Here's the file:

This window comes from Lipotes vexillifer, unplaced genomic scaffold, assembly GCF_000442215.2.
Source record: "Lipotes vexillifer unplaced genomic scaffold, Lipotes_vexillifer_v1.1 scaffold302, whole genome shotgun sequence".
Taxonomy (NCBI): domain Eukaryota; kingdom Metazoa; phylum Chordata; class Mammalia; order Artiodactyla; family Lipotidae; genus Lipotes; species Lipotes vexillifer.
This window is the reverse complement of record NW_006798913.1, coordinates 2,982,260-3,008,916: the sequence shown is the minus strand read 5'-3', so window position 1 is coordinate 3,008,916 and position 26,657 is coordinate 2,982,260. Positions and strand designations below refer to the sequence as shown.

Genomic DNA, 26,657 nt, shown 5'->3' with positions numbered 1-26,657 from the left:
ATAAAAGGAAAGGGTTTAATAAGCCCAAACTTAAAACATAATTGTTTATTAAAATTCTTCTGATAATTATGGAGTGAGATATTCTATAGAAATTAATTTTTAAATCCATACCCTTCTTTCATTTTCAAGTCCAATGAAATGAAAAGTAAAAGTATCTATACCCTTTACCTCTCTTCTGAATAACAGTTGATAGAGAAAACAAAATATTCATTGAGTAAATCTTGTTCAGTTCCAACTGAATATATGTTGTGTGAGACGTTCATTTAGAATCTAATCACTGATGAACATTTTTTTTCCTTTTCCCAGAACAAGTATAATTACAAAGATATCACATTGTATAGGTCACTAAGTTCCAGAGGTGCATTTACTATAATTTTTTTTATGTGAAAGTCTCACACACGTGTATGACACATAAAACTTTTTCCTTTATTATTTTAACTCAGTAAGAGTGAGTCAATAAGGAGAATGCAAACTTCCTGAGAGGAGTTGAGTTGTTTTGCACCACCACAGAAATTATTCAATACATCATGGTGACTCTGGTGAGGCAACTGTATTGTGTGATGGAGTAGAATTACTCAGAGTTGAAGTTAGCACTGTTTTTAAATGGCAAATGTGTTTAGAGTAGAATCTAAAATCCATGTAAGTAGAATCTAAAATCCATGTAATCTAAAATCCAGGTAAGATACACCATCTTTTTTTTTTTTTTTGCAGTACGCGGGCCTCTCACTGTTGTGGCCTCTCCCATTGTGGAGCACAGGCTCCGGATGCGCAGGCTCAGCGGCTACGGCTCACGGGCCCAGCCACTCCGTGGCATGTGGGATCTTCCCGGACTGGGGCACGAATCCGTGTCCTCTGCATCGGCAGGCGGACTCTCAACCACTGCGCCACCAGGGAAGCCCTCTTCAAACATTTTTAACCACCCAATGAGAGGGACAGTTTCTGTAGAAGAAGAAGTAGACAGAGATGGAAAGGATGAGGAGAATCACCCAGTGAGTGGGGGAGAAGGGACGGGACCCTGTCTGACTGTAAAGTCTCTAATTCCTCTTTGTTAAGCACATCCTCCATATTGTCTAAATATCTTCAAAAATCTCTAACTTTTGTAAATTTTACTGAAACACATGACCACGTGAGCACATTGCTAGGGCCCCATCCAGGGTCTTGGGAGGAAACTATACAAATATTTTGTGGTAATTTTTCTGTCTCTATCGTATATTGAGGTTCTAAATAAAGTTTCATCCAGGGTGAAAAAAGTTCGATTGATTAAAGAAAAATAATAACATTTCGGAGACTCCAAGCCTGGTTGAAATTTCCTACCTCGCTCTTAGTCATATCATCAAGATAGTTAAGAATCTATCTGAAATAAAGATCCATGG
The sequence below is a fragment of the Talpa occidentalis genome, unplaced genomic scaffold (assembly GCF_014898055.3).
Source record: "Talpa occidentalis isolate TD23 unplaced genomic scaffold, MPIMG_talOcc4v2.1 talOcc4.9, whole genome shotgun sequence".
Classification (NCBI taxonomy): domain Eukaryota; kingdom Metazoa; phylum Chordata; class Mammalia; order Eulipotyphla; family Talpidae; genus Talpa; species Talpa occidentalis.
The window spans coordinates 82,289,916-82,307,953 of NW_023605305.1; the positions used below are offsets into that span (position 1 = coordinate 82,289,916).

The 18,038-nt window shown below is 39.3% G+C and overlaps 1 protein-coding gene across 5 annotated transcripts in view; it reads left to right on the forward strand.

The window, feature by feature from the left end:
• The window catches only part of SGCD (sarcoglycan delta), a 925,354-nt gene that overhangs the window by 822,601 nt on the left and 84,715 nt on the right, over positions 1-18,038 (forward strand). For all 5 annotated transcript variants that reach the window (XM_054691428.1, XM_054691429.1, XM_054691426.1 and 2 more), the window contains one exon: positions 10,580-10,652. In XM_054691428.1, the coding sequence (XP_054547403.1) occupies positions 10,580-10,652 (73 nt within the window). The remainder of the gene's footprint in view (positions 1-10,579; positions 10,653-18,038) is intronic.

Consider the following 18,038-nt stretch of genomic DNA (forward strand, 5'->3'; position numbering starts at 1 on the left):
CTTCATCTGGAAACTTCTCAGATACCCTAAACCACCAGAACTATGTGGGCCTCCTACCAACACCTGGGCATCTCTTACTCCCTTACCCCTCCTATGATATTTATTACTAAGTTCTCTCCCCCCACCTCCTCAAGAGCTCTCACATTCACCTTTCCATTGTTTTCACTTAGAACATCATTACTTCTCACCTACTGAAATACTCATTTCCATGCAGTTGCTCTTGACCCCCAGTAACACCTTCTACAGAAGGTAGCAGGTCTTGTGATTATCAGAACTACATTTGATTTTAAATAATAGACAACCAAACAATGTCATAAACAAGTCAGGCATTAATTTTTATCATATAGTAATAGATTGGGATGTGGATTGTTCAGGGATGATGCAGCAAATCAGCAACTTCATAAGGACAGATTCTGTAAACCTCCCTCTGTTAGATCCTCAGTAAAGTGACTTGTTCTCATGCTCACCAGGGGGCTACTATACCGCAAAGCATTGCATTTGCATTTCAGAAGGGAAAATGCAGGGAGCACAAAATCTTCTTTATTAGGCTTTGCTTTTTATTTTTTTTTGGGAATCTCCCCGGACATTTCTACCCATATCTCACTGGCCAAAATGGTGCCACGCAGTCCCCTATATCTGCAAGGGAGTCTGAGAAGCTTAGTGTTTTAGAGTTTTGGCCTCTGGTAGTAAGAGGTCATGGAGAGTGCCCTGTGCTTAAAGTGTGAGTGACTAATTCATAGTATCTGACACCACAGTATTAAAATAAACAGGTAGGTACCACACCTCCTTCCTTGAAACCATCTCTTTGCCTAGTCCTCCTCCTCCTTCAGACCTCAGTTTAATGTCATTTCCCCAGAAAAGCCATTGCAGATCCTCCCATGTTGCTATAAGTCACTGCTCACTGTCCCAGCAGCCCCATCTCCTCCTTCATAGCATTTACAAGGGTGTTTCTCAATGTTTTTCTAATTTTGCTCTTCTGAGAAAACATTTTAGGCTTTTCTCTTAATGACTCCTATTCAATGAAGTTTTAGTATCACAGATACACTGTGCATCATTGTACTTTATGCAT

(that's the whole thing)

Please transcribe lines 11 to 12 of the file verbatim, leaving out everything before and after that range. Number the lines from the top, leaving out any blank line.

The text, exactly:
The 18,038-nt window shown below is 39.3% G+C and overlaps 1 protein-coding gene across 5 annotated transcripts in view; it reads left to right on the forward strand.

The window, feature by feature from the left end: